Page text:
Tuesday 22 November 2016, 8.00pm HKT
FAN MAIL and hatemail from followers, detractors and passersby for Q4 2016.
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Sunday 1 June 2014, 11.17pm HKT
Monday 3 March 2014, 12.24pm HKT
11.57am local time, 16°C (61°F), chilly and breezy
I have one thing to say from the past 12 hours of the news.
You work it out what it all means.
I have friends from there.
I have friends too from where this flag comes from.
Never before in a picture have I seen it summed up so perfectly.
(All images from Imgur)
© The Naked Listener’s Weblog, 2014. (B14074)
Tuesday 23 August 2011, 9.00pm HKT
OUR PINOY COMMUNITY in Hong Kong is setting itself up for disappointment.
You see, judicial review of right-of-abode status for Philippine domestic workers in Hong Kong began yesterday (22 August) in the High Court.
Already, the government’s opening arguments is hitting the abode-seekers’ case like hammer to anvil. The government said the Immigration Ordinance (the statute that regulates Philippine domestic workers here) IS constitutional and that the ordinance sets out in very clear terms the conditions that bar alien domestics from acquiring domicile in Hong Kong.
I’m not anti-Filipino or anti-domestics, and I personally feel the domestics have had a raw deal, especially those who’ve been living and working in shite jobs here since the 1980s.
But as a trained lawyer, it’s next to impossible to go against the tightly legislated language that is typical of immigration laws. Having personally gone through numerous different immigration procedures in several different countries, I know how painfully impossible it is to get any administrative decisions or judicial judgments that go against the language of immigration laws.
For those who are legally unwashed, strict statutory interpretation (‘stat-int’) is the default means of operating immigration laws (in Hong Kong as well as anywhere else in the world). Since our Philippine domestics’ contracts and leave of stay are covered under our Immigration Ordinance rather than a general-purpose statute like the Employment Ordinance or somesuch, they can expect little or no leeway because of the stat-int.
So someone please tell our nice Pinoys and Pinays that, really, they are facing an impossible task on their hands — and perhaps not a little misled by some of our social NGOs in the process.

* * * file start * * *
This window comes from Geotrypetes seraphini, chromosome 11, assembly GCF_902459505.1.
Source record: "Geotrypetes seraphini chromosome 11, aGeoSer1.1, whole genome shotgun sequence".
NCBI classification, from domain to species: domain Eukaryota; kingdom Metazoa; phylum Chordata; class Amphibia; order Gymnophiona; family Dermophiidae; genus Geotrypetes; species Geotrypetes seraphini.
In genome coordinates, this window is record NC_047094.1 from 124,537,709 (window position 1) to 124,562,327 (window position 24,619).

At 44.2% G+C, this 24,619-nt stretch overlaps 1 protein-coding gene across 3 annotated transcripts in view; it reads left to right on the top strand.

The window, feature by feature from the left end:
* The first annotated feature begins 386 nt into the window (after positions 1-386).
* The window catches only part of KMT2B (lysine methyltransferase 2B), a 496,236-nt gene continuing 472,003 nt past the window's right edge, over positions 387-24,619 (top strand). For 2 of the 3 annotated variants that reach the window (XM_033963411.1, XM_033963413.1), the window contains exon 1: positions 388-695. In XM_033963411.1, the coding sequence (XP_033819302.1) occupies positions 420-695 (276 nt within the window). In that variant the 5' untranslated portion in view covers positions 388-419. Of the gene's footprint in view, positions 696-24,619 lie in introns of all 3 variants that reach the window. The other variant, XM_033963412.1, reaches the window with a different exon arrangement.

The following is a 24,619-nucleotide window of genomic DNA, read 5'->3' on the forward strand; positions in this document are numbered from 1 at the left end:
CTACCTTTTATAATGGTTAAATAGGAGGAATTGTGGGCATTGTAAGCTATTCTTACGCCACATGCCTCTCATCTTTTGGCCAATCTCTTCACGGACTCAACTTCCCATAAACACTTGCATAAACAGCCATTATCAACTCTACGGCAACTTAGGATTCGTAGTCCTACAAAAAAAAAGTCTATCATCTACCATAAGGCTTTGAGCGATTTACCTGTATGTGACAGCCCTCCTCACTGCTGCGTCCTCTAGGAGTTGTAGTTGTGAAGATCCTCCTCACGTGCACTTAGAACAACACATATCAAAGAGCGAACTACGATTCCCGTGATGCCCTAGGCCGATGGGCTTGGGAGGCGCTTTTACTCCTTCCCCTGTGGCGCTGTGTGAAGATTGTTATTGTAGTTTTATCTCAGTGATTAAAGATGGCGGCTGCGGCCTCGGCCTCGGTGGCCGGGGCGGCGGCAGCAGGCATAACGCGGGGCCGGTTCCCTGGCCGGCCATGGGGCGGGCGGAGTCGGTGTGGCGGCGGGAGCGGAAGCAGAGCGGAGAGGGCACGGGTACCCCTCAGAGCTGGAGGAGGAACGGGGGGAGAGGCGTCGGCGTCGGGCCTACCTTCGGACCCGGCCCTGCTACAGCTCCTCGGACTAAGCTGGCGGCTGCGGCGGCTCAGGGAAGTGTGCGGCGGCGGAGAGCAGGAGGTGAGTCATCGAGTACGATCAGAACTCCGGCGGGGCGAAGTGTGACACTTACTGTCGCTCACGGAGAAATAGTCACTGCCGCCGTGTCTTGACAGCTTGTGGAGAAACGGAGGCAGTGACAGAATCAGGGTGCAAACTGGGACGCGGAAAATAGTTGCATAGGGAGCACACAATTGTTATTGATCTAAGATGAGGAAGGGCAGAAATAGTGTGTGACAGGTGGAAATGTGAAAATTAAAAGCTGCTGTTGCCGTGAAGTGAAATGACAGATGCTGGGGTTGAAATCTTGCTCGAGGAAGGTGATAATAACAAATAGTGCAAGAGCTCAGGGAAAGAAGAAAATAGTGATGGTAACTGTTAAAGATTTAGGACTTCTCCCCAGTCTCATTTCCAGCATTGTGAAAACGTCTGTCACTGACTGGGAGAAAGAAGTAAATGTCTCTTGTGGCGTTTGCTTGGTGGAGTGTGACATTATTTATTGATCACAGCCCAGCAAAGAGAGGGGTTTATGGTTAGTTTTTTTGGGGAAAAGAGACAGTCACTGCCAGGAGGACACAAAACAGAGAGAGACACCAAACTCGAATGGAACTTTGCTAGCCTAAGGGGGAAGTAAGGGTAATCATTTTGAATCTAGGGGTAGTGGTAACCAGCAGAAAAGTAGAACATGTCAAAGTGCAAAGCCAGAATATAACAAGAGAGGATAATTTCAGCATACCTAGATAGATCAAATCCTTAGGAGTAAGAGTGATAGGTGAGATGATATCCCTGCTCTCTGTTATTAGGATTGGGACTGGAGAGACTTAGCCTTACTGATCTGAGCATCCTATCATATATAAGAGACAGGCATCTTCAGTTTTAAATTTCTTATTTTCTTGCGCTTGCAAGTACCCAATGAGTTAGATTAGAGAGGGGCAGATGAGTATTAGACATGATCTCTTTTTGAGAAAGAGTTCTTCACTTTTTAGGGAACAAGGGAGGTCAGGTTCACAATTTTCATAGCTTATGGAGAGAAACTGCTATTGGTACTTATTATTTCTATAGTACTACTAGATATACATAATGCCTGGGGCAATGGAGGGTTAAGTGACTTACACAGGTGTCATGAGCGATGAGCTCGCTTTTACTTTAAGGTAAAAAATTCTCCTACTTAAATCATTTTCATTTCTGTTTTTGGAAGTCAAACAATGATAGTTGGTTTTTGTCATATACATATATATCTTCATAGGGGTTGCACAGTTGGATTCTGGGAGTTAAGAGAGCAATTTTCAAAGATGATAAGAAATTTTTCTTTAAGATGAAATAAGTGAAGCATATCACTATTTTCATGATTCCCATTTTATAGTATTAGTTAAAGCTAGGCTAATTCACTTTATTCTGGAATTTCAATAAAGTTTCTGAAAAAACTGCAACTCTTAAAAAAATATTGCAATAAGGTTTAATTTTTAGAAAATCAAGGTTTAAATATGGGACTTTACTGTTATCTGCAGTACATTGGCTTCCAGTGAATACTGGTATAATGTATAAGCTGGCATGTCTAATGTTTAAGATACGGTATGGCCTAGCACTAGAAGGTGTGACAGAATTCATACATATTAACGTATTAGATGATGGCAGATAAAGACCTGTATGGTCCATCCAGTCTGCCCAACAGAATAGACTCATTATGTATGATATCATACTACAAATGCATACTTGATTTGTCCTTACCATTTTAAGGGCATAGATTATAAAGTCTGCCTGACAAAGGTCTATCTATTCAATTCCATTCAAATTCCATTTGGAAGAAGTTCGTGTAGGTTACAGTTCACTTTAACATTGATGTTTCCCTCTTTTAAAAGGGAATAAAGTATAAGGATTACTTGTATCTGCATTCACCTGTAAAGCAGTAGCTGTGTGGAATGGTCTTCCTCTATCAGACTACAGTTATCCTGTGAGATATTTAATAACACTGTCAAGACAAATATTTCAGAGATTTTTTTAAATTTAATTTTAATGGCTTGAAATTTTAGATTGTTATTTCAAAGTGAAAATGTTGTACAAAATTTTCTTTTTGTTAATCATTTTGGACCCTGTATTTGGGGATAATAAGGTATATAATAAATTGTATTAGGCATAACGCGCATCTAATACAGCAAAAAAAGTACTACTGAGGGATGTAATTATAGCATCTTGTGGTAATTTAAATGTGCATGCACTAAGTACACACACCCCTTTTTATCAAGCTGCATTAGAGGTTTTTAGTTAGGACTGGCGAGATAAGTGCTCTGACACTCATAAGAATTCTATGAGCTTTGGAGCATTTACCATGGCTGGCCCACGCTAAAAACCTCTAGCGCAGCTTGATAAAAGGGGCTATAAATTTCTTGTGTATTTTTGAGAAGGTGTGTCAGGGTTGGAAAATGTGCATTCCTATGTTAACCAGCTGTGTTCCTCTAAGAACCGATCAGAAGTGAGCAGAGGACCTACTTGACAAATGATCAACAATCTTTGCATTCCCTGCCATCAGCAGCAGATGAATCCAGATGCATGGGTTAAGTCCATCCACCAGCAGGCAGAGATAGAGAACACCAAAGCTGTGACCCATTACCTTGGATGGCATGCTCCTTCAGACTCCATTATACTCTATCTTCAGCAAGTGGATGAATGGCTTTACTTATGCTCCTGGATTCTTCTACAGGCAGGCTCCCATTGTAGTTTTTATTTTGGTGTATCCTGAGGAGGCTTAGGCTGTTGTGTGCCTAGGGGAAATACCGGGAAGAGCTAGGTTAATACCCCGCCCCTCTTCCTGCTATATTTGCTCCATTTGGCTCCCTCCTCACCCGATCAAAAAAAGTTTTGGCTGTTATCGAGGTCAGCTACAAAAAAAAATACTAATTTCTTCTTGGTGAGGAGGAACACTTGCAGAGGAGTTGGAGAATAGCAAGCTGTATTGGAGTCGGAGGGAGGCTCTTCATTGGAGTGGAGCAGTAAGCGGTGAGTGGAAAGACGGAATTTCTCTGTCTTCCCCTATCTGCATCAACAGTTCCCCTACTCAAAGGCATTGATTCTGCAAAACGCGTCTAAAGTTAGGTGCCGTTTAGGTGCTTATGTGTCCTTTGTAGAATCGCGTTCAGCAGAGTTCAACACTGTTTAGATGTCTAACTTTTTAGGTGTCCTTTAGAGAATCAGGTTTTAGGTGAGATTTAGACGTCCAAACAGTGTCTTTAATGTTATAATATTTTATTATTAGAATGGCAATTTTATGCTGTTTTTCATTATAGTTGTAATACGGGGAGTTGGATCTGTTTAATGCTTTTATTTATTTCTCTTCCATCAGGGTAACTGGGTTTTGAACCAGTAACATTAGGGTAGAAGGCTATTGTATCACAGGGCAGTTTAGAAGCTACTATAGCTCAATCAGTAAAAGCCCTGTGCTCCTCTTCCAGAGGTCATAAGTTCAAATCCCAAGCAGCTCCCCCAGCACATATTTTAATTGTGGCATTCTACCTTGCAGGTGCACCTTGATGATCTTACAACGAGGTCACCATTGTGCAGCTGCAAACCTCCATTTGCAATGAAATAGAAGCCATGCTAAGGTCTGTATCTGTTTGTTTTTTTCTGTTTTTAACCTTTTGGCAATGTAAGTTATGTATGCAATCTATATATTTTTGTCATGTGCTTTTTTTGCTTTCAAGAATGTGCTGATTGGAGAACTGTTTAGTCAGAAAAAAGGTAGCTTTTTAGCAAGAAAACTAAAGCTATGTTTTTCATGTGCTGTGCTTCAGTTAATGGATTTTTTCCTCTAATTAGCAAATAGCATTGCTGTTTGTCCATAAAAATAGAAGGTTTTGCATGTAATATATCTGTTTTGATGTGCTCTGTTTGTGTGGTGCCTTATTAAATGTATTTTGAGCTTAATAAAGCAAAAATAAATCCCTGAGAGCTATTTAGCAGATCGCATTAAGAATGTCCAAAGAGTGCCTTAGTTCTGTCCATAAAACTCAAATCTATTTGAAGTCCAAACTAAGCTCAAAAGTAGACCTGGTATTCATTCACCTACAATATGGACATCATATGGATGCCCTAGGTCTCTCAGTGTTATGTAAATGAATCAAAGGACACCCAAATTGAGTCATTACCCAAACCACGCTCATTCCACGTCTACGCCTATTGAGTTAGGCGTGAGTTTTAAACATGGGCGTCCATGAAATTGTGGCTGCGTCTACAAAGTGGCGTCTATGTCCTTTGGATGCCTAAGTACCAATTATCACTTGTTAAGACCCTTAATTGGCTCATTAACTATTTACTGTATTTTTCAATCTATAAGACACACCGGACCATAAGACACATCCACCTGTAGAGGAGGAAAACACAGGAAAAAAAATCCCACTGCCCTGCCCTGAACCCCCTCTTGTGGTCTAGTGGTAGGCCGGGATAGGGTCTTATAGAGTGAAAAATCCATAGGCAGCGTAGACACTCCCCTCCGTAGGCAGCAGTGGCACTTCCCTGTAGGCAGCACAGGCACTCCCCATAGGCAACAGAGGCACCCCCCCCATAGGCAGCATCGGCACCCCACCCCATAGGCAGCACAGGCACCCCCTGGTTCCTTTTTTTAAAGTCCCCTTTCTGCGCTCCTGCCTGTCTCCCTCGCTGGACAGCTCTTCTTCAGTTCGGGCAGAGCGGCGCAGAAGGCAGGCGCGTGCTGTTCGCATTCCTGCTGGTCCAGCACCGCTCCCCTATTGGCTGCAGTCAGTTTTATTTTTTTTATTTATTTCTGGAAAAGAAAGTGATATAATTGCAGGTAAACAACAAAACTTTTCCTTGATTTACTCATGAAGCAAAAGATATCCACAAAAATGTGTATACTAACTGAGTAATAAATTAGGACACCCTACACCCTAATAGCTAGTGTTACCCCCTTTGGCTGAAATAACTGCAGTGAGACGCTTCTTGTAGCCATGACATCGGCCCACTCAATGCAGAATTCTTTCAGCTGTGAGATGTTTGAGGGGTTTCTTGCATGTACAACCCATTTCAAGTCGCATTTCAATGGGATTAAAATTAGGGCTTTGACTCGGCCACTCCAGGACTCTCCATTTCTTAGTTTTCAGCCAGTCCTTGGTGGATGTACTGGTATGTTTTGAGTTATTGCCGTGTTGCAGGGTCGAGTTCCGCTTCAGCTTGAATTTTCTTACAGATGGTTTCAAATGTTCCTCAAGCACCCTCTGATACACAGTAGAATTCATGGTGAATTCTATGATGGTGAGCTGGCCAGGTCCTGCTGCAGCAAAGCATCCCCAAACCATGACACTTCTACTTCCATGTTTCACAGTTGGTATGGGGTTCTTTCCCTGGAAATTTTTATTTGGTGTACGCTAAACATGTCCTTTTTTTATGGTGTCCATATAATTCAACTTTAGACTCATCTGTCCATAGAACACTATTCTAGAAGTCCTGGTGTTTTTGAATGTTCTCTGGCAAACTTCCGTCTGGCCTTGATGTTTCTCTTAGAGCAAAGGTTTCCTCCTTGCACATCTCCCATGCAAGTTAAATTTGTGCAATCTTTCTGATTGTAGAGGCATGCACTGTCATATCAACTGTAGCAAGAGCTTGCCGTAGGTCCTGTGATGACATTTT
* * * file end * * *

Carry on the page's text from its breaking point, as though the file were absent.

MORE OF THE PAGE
* * *
“There’s a time when the operation of the machine becomes so odious — makes you so sick at heart — that you can’t take part. You can’t even passively take part. And you’ve got to put your bodies upon the gears and upon the wheels, upon the levers, upon all the apparatus, and you’ve got to make it stop. And you’ve got to indicate to the people who run it, to the people who own it, that unless you’re free, the machine will be prevented from working at all.“
(Mario Savio (1942-96), ‘Bodies upon gears’ speech at Sproul Hall Steps, University of California, Berkeley, 2 December 1964)
* * *
© The Naked Listener’s Weblog, 2011. Image via British-born Chinese Blog.
Amended 23 August 2011 for typographical errors – amen to that.
Sunday 6 February 2011, 5.51am HKT
It’s the same old story: if the one you’ve got doesn’t work anymore, respawn into another with the same characteristics.
So we’ve got a new political party here in Hong Kong.
The New People’s Party (新民黨) was spawned from the pretentiously named thinktank Savantas Policy Institute. Legislator Regina Ip Lau Suk-yee (葉劉淑儀, born 1950) heads both the NPP and Savantas. She was the career civil servant and ex-Secretary for Security who resigned in 2003 over the Article 23 anti-sedition debâcle.
- NPP’s official website is: http://www.npp.org.hk/en_index.php
- NPP’s official Facebook page is: http://www.facebook.com/npp.hk?v=info
The NPP’s platform or manifesto boils down to just three points:
- pledging to build a ‘quality’ democratic system in Hong Kong
- to promote economic restructuring
- to work to narrow the wealth gap
Even the politically
ignorant uninformed will have noticed all other political parties (possibly anywhere in the world) have the same targets.
The NPP’s constituency window is:
- the middle class (rather than ‘grassroots’)
- the civil service (wouldn’t you have guessed that already)
Those who have even a smattering of sociological knowledge knows these two groups of society are most supportive of The Establishment (whether right-, centre- or left-wing). The middle class is most resistant to change. The civil service is, well, dead slow children.
Don’t take my word for it. Read up in your sociology textbooks. Alternatively, wake up and look around. Whichever works best for you.